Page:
Indian Journal of Dermatology
  Publication of IADVL, WB
  Official organ of AADV
Indexed with Science Citation Index (E) , Web of Science and PubMed
 
Users online: 4331  
Home About  Editorial Board  Current Issue Archives Online Early Coming Soon Guidelines Subscriptions  e-Alerts    Login  
    Small font sizeDefault font sizeIncrease font size Print this page Email this page


 
Table of Contents 
E-IJD® - CORRESPONDENCE
Year : 2022  |  Volume : 67  |  Issue : 3  |  Page : 316
Dermoscopy of dermatopathia pigmentosa reticularis


Department of Dermatology, Venereology and Leprosy, Lady Hardinge Medical College, New Delhi, India

Date of Web Publication22-Sep-2022

Correspondence Address:
Apoorva Maheshwari
Department of Dermatology, Venereology and Leprosy, Lady Hardinge Medical College, New Delhi
India
Login to access the Email id

Source of Support: None, Conflict of Interest: None


DOI: 10.4103/ijd.ijd_895_21

Rights and Permissions



How to cite this article:
Maheshwari A, Garg T, Sanke S. Dermoscopy of dermatopathia pigmentosa reticularis. Indian J Dermatol 2022;67:316

How to cite this URL:
Maheshwari A, Garg T, Sanke S. Dermoscopy of dermatopathia pigmentosa reticularis. Indian J Dermatol [serial online] 2022 [cited 2022 Oct 6];67:316. Available from: https://www.e-ijd.org/text.asp?2022/67/3/316/356770




Sir,

Dermatopathia pigmentosa reticularis (DPR) was originally documented by Hauss and Oberste-Lehn in 1958, and is an uncommon reticulate pigmentary disorder.[1] Less than 20 cases are reported. Here, we describe brief history and examination of a classical case of DPR with Addisonian pigmentation. To our knowledge, this is first attempt at dermoscopy of this rare pigmentary disorder. Patient presented with reticulate pigmentation over face, neck, v of chest, forearms, dorsae of hands and feet and palms and soles, along with dystrophic nails, non-cicatricial alopecia of scalp with bleaching of pigmentation. Diffuse pigmentation was present in axillae, cubital fossae and groins. Patient was found to have megaloblastic anaemia with vitamin B12 and folic acid deficiency. Vitamin B12 and folic acid supplementation led to resolution of diffuse flexural pigmentation. Topical minoxidil led to reversal of scalp alopecia. We performed dermoscopy (using Timpac DL4 4th generation Dermlite dermatoscope; contact and non-polarized technique) of various sites which revealed following findings.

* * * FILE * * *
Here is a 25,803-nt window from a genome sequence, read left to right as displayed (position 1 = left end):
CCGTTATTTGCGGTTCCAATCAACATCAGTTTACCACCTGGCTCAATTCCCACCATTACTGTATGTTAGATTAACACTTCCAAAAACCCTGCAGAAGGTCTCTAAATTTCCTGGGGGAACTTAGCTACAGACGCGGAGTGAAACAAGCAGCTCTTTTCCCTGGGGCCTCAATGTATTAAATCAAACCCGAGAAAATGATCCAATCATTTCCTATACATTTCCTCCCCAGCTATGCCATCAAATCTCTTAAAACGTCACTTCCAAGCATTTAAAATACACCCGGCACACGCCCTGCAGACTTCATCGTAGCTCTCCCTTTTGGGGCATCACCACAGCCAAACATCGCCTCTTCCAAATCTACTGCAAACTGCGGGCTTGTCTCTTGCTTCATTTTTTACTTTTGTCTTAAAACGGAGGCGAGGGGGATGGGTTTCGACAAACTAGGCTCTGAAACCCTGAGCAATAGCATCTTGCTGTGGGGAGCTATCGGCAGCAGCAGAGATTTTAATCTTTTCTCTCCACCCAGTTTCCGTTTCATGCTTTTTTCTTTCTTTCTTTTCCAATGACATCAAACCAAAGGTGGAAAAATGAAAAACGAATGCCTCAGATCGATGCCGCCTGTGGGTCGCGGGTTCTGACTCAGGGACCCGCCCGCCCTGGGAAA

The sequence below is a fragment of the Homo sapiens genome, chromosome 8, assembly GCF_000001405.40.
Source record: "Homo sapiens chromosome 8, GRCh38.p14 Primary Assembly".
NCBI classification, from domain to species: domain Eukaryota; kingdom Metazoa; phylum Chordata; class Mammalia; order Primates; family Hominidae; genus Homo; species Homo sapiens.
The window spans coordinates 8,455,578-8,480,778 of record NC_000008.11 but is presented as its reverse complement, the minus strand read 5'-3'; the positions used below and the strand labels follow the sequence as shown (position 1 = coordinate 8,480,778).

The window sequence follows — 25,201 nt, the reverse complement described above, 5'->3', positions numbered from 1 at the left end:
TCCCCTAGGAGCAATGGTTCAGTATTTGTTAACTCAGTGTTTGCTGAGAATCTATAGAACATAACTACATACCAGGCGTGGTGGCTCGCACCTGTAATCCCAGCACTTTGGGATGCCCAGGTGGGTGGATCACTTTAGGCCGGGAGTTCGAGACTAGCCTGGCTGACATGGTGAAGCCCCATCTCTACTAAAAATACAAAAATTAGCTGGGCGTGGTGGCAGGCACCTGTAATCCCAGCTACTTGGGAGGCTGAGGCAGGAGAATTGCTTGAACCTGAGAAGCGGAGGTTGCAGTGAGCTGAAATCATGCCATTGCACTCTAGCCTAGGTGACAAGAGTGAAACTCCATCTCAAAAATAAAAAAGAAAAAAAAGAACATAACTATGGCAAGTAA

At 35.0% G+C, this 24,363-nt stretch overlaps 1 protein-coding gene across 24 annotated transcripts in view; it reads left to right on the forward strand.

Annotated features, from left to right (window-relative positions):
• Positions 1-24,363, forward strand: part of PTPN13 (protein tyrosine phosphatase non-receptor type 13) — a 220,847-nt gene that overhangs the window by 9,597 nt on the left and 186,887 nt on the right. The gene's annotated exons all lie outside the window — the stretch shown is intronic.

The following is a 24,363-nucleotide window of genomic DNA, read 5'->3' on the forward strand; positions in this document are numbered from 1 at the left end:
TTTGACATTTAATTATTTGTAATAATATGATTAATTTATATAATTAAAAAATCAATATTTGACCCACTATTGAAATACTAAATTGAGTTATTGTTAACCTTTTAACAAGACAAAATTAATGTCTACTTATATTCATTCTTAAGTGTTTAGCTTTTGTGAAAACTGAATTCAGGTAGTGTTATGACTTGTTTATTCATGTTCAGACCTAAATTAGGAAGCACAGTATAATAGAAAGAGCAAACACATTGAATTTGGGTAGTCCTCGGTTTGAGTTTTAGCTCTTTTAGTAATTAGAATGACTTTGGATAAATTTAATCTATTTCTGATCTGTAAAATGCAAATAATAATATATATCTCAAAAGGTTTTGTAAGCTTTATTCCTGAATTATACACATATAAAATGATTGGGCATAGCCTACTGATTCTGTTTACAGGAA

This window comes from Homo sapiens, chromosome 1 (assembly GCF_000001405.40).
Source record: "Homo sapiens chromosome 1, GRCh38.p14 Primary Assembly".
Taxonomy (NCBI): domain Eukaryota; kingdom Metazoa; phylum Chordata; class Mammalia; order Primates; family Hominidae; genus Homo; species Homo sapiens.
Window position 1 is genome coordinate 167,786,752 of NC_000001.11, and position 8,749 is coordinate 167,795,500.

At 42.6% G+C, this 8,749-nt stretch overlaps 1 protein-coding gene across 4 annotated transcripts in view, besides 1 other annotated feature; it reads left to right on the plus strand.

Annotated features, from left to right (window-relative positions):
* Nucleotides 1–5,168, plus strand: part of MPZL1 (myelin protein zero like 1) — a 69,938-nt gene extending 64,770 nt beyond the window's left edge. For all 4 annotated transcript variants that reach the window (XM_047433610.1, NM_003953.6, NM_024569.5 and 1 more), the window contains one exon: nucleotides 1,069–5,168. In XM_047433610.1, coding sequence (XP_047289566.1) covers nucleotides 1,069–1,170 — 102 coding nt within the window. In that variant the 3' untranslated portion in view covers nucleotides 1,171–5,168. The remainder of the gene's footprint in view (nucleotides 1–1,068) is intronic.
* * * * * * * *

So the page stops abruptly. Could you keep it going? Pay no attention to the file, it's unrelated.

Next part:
[Figure 1] shows dermoscopy of scalp. Hair density is reduced with fine vellus hair (red arrow). Light to dark brown pigment globules and reticular areas (yellow arrow) can be seen in perifollicular manner, along with white dots representing eccrine glands openings (blue arrow).
Figure 1: Dermoscopy of scalp

Click here to view


[Figure 2] shows dermoscopy of neck. Erythema can be appreciated in upper quadrant (red arrow) and brown reticular areas form a pseudonetwork like pattern (blue arrow) around eccrine gland openings (yellow arrow).
Figure 2: Clinical and dermoscopic image of neck

Click here to view


[Figure 3] and [Figure 4] are from palm and sole respectively, which show irregularly arranged hypopigmented (red arrow) and hyperpigmented (blue arrow) macules. Also, pseudonetwork like pattern (yellow arrow) can be appreciated along with preservation of normal ridge pattern.
Figure 3: Clinical and dermoscopic image of palm

Click here to view
Figure 4: Clinical and dermoscopic image of sole

Click here to view


[Figure 5] is dermoscopic image of volar aspect of a finger at the level of distal interphalangeal joint which shows preserved furrow ridge pattern over the middle phalanx (red arrow) in comparison to hypoplasia of furrow ridge pattern over the distal phalanx (blue arrow).